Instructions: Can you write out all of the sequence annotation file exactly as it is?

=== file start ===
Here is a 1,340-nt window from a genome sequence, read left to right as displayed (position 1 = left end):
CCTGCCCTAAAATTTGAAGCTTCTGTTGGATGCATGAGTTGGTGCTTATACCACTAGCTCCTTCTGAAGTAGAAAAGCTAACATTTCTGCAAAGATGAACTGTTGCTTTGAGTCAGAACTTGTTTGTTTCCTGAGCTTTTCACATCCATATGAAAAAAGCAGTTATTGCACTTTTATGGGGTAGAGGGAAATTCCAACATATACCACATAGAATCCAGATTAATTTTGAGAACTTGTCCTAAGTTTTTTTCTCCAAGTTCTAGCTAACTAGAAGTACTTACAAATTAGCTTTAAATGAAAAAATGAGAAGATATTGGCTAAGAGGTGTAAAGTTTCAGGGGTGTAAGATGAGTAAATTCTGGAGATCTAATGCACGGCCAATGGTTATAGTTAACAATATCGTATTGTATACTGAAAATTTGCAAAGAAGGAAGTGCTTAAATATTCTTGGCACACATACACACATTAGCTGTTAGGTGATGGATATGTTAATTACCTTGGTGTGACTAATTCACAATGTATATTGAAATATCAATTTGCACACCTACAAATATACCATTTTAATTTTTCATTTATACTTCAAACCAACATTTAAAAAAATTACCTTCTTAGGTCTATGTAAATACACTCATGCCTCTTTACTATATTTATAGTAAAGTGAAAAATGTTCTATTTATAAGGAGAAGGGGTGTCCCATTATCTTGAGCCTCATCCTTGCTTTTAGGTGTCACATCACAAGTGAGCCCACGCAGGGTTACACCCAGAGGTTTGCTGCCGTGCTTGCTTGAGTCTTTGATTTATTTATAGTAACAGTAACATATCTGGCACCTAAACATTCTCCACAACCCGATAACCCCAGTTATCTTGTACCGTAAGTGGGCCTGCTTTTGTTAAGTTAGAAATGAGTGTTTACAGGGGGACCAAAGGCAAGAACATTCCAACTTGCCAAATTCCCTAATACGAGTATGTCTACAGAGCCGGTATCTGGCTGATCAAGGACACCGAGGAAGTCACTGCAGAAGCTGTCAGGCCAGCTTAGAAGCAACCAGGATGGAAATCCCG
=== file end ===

Here is a 1,340-nt window from a genome sequence, read left to right as displayed (position 1 = left end):
CCTGCCCTAAAATTTGAAGCTTCTGTTGGATGCATGAGTTGGTGCTTATACCACTAGCTCCTTCTGAAGTAGAAAAGCTAACATTTCTGCAAAGATGAACTGTTGCTTTGAGTCAGAACTTGTTTGTTTCCTGAGCTTTTCACATCCATATGAAAAAAGCAGTTATTGCACTTTTATGGGGTAGAGGGAAATTCCAACATATACCACATAGAATCCAGATTAATTTTGAGAACTTGTCCTAAGTTTTTTTCTCCAAGTTCTAGCTAACTAGAAGTACTTACAAATTAGCTTTAAATGAAAAAATGAGAAGATATTGGCTAAGAGGTGTAAAGTTTCAGGGGTGTAAGATGAGTAAATTCTGGAGATCTAATGCACGGCCAATGGTTATAGTTAACAATATCGTATTGTATACTGAAAATTTGCAAAGAAGGAAGTGCTTAAATATTCTTGGCACACATACACACATTAGCTGTTAGGTGATGGATATGTTAATTACCTTGGTGTGACTAATTCACAATGTATATTGAAATATCAATTTGCACACCTACAAATATACCATTTTAATTTTTCATTTATACTTCAAACCAACATTTAAAAAAATTACCTTCTTAGGTCTATGTAAATACACTCATGCCTCTTTACTATATTTATAGTAAAGTGAAAAATGTTCTATTTATAAGGAGAAGGGGTGTCCCATTATCTTGAGCCTCATCCTTGCTTTTAGGTGTCACATCACAAGTGAGCCCACGCAGGGTTACACCCAGAGGTTTGCTGCCGTGCTTGCTTGAGTCTTTGATTTATTTATAGTAACAGTAACATATCTGGCACCTAAACATTCTCCACAACCCGATAACCCCAGTTATCTTGTACCGTAAGTGGGCCTGCTTTTGTTAAGTTAGAAATGAGTGTTTACAGGGGGACCAAAGGCAAGAACATTCCAACTTGCCAAATTCCCTAATACGAGTATGTCTACAGAGCCGGTATCTGGCTGATCAAGGACACCGAGGAAGTCACTGCAGAAGCTGTCAGGCCAGCTTAGAAGCAACCAGGATGGAAATCCCG